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Capitol Police to begin moving back fence surrounding complex

It’s still unknown when all the fencing will be gone

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Congress is not facing the sort of threats that warrant the security fencing that has encompassed the Capitol complex since pro-Trump insurrectionists breached the Capitol on Jan. 6, according to Capitol Police, which will lead to imminent changes to, but not complete removal, of the barrier.

Capitol Police told acting House Sergeant-at-Arms Timothy Blodgett that “there does not exist a known, credible threat against Congress or the Capitol Complex that warrants the temporary security fencing,” according to a memo sent Monday to members of Congress and staff. Therefore, the Capitol Police and the Architect of the Capitol will start making changes to the fencing structure this week.

Plans are to move the inner fence closer to the Capitol, remove the razor wire on that fence and permit more access through roads and sidewalks. There are also plans to remove the outer perimeter fencing and open Independence Avenue and Constitution Avenue for traffic toward the end of the week of March 22.

In some areas, the fence has already receded to allow for more traffic flow, including by Louisiana Avenue Northwest, Washington Avenue Southwest and on Third Street between Independence Avenue Southwest and Constitution Avenue Northwest.

In his memo, Blodgett did not give a timetable for how long the last vestige of fence would be around.

“The inner perimeter fencing will remain around Capitol Square as the [Architect of the Capitol] continues to make necessary security repairs to the Capitol building,” he stated.

In the coming weeks, Blodgett said in his message, the National Guard will reduce its presence at the Capitol, barring a change in security threat. Members have expressed concerns over how long the National Guard troops would stay at the Capitol and about how long the fence, which cuts off the Capitol from the public, will stay put.

The National Guard is drawing down troops supporting the mission in Washington from 5,000 to 2,280, the number currently authorized when the mission was extended on March 12 until May 23, according to Maj. Aaron Thacker, a spokesman for the Guard. “We will be at a steady state with the authorized 2,280 in a few days,” Thacker said.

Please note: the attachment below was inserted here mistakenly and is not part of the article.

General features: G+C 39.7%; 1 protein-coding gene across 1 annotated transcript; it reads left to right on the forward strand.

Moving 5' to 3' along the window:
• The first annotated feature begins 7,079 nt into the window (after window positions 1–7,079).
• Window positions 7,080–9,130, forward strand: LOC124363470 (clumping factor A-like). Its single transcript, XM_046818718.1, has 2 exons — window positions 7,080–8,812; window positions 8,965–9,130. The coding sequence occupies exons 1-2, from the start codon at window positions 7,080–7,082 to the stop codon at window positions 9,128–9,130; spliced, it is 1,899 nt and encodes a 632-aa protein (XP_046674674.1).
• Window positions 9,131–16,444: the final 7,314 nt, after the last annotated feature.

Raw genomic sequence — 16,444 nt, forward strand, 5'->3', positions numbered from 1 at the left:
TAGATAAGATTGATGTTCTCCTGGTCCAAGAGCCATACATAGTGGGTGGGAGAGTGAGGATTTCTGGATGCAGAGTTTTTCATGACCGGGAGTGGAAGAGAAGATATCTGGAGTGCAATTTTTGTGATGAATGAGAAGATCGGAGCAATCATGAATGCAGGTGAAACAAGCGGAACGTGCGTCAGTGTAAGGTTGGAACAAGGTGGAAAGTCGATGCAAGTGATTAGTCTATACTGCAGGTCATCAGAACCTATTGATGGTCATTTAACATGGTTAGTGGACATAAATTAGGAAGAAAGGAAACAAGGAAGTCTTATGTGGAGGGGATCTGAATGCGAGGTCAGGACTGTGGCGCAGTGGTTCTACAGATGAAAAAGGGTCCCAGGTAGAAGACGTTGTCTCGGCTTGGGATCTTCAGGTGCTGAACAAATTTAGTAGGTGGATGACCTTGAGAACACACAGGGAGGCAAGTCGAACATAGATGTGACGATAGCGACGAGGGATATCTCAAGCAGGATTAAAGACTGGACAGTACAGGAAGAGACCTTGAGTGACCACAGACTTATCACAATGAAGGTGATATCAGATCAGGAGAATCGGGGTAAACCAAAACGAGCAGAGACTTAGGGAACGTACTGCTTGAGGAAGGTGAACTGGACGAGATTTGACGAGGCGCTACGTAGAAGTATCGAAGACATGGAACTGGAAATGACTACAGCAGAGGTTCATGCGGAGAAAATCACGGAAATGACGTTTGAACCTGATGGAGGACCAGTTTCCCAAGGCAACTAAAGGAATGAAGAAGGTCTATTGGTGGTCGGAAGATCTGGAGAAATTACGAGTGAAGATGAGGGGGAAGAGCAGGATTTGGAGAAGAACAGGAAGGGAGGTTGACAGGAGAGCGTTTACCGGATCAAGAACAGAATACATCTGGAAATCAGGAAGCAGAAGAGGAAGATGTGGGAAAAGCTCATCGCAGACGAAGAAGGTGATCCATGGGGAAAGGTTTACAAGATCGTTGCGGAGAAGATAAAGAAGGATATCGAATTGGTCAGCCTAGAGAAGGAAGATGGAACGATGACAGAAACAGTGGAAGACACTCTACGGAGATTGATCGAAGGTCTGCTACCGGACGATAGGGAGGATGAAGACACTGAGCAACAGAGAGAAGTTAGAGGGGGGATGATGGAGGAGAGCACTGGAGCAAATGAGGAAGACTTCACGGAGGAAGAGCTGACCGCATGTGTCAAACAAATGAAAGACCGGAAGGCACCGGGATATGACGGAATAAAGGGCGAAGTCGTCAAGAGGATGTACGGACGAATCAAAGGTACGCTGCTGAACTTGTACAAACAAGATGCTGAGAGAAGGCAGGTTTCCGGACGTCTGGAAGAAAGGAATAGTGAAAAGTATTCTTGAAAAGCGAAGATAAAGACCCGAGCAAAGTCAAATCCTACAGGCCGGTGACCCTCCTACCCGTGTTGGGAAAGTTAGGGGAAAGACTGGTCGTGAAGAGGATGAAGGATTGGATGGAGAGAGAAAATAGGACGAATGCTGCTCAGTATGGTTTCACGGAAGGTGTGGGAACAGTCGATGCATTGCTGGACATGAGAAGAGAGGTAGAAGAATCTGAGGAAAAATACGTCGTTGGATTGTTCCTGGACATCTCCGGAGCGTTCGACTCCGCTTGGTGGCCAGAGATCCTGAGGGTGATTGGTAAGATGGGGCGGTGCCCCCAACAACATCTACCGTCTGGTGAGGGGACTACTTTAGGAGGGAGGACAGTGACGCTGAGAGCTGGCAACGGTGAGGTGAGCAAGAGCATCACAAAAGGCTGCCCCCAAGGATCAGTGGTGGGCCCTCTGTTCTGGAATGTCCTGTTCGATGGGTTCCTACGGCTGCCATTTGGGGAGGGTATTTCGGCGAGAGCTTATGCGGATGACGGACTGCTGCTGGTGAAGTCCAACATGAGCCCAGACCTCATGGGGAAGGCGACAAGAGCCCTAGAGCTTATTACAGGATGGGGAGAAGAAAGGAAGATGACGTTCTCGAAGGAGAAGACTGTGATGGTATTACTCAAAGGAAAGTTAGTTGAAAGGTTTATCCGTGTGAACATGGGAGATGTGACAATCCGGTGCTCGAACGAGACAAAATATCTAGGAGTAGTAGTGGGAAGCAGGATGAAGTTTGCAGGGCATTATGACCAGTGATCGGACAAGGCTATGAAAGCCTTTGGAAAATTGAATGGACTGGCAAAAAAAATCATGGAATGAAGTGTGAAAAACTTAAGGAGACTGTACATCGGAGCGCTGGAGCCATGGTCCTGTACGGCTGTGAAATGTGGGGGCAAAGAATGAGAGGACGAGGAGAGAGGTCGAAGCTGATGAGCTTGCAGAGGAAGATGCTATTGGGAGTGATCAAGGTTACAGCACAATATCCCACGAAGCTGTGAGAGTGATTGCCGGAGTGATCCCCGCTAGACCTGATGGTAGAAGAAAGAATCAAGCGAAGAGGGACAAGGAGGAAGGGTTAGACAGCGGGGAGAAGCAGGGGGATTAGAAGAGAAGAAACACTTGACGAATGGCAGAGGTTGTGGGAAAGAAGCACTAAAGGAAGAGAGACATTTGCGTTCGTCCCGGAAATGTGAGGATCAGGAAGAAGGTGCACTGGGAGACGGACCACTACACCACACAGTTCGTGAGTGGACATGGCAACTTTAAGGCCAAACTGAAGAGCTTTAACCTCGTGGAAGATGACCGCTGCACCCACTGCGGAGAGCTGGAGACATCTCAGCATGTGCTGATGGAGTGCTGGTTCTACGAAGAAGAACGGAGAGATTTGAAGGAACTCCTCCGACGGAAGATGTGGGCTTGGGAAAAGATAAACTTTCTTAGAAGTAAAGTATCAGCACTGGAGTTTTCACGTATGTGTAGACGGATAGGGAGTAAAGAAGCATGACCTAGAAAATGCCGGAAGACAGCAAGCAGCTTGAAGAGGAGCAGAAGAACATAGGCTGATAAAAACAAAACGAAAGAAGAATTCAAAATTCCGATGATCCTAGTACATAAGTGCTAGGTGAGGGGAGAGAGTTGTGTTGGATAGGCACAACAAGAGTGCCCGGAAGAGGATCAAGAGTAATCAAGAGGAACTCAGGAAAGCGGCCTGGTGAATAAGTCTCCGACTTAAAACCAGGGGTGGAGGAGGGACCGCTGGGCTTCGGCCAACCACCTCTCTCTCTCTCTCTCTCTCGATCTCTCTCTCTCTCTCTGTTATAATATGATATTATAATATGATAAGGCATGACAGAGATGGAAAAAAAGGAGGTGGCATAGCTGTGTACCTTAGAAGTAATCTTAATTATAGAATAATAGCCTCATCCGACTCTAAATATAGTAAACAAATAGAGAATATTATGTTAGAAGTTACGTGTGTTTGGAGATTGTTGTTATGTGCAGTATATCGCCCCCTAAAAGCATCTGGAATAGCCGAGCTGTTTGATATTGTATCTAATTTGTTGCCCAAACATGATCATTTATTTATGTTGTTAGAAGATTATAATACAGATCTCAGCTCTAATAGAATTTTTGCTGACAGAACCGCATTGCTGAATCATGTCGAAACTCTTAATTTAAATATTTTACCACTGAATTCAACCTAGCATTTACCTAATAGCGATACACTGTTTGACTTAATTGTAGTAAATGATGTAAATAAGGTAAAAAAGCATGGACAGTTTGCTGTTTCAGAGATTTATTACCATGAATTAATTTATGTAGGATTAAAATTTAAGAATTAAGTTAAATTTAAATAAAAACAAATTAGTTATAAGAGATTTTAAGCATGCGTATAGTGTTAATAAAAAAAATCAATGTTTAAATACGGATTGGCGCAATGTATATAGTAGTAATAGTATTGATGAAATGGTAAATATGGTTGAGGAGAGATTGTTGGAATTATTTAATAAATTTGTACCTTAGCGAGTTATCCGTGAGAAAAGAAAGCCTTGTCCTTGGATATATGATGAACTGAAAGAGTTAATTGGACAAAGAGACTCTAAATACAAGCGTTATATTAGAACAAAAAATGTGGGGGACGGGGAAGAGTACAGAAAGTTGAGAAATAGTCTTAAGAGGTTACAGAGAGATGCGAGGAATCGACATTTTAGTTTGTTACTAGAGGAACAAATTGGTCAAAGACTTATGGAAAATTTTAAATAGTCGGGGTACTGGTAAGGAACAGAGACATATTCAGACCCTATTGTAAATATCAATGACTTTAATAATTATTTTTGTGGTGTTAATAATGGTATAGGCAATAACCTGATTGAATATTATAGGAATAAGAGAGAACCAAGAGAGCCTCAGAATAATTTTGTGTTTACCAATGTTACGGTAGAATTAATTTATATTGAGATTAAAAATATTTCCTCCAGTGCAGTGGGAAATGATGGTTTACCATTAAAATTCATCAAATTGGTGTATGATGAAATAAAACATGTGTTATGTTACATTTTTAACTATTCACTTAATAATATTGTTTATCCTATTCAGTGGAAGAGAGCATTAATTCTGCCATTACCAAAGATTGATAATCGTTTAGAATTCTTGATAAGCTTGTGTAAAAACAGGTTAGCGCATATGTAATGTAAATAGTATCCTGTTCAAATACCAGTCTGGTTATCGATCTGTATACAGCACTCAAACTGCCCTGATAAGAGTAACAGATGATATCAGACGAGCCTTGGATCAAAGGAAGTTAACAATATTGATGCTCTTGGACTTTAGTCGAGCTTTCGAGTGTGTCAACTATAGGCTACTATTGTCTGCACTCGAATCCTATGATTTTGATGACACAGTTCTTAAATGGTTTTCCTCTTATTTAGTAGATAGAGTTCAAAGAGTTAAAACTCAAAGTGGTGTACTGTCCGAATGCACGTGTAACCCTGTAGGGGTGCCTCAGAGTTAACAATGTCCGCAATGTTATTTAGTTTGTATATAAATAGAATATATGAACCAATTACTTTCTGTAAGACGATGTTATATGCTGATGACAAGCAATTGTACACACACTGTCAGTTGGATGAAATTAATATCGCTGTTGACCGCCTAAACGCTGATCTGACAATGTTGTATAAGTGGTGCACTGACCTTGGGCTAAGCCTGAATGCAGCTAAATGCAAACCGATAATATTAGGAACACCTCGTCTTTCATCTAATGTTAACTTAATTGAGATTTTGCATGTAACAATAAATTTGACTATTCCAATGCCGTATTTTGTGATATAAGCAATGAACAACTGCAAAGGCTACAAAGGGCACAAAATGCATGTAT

Del. Eleanor Holmes Norton, D-D.C., has been vocal about her intention to get the fence removed, and she joined local activists on Saturday to protest the continued presence of the fence at its perimeter.

“I continue to press for the complex to be returned to the public, and we are making progress, as evidenced by the recent Task Force 1-6 report, which recommended against permanent above ground fencing at the complex,” she said in a statement, referring to a security posture review headed up by retired Army Lt. Gen. Russel L. Honoré.

While acknowledging the upcoming fencing changes, Speaker Nancy Pelosi said in a “Dear Colleague” letter Monday that establishing a bipartisan “outside 9/11-type Commission” remained a priority for her.

“We must get to the truth of how the January 6 assault happened, and we must ensure that it cannot happen again,” the California Democrat said, adding that she had shared a discussion draft with GOP leaders last month seeking input.

Emergency incidents are still top of mind for the sergeant-at-arms, prompting the SAA and the Capitol Police to host emergency procedures training for House members and floor staff.

There are three upcoming emergency procedures training events to review chamber-specific emergency procedures, protective actions and the use of escape hoods. At the training, members can ask questions and practice using the escape hoods, according to a separate email sent Monday by the sergeant-at-arms.

Honoré’s security assessment of the campus recommended that the fence be replaced with a mobile fencing option that is easily put up and taken down. As a long-term solution, he calls for an integrated, retractable fencing system that is capable of securing the Capitol along with the office buildings.

Honoré wrote for The Washington Post in an opinion piece that he doesn’t think the 4 miles of fencing will protect against another attack and that the fence is temporary until “more sustainable changes are made.”

Acting Capitol Police Chief Yogananda Pittman advocated in January for permanent fencing but has since appeared more open to other options.

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